Brian Mulroney eludes
indictment for bribery

If a former president of the United States admitted that, shortly after leaving office, he received wads of cash in hotel rooms from a shady lobbyist, the ensuing uproar would result in front-page outrage, congressional hearings and criminal charges.
 
Fortunately for Brian Mulroney, he lives in Canada.
 
The latest development in the Mulroney Airbus saga raises more questions than answers.
 
What we do know is that only two months after Stephen Harper’s Tories took office last year, the Justice Dept sent a query to then-minister Vic Toews about the possibility of setting aside Mulroney’s $2 million libel settlement with the federal government. The grounds? Mulroney had been less than honest about the nature of his lucrative relationship with veteran lederhose polisher Karlheinz Schreiber.

Since the Tories were elected on an anti-corruption platform, it was assumed they would have an interest in getting to the bottom of the Airbus affair. But it was not to be. The Justice inquiry was shut down, raising eyebrows in Ottawa that Mulroney's role as an adviser to Harper may have played a part in the decision.

Many Canadians are still unaware of the last chapter in the Mulroney bribery saga because most Canadian news organizations — including the CBC — are pretending it didn't happen.
  
The Corpse had the story first, thanks to investigative hack Harvey Cashore, who acquired the Justice briefing note in October by way of an access-to-information request. But Corpse management, terrified of  lawsuits,  refused to approve any story until they had comments and interviews from the principals involved in the case.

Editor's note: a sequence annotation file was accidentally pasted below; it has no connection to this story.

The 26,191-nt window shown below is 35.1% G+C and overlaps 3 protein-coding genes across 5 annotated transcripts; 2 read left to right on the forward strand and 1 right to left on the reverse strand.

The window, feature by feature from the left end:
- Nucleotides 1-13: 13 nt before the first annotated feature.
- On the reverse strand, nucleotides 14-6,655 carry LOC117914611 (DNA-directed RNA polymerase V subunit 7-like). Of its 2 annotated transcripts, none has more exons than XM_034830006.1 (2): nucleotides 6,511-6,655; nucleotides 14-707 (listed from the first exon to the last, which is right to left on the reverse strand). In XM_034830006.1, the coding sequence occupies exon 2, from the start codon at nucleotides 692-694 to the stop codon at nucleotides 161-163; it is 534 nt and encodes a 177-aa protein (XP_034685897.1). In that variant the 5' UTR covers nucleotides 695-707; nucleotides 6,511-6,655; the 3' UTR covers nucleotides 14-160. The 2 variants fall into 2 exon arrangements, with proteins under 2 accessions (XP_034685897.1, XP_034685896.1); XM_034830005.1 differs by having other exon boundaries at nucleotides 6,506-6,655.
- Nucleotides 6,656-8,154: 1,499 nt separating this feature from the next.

The Corpse also cooked up a deal with the Globe and Minion that it could have the briefing note and its own story, but only after CBC aired it first.
   
Alas, their flagship (dinghy shurely?-ed.) news  program The National couldn't convince enough participants to go on camera. So, much dithering later, the CBC killed the story. Weeks went by, and the Globe continued to sit on it too. Then someone tipped off Canadian Press and forced the Globe to go with its version on Jan. 24. Apart from the Globe, CP and a couple of CanWest papers with 80-word squibs, no other media outlets touched the latest installment of l'affaire Mulroney.
  
The only group more timid than Canadian media on the subject of Mulroney is the Liberals themselves.

Flayed by the Tories in the House over the bulging envelopes of cash distributed as Adscam party favors, the Grits chose to bite their forked tongues.
  
Why? Airbus fatigue? To spare poor Allan Rock further embarrassment?
  
Or is there some back scratching going on between the parties? Maybe a quid pro quo that if the Liberals lay off Mulroney, the Tories will leash the Mounties in their investigation into senior Grit Ralph Goodale and the income trust leak (shurely not serious?!-ed.)?
  
One of Jean Chretien’s former lieutenants is said to be pressuring the Dionistas to get up in the house and ask the Harperites why they closed the file only two months after taking office.

If that happens, even the national media might even be emboldened to stick their heads out of their shells.

With notes from Frank Magazine.
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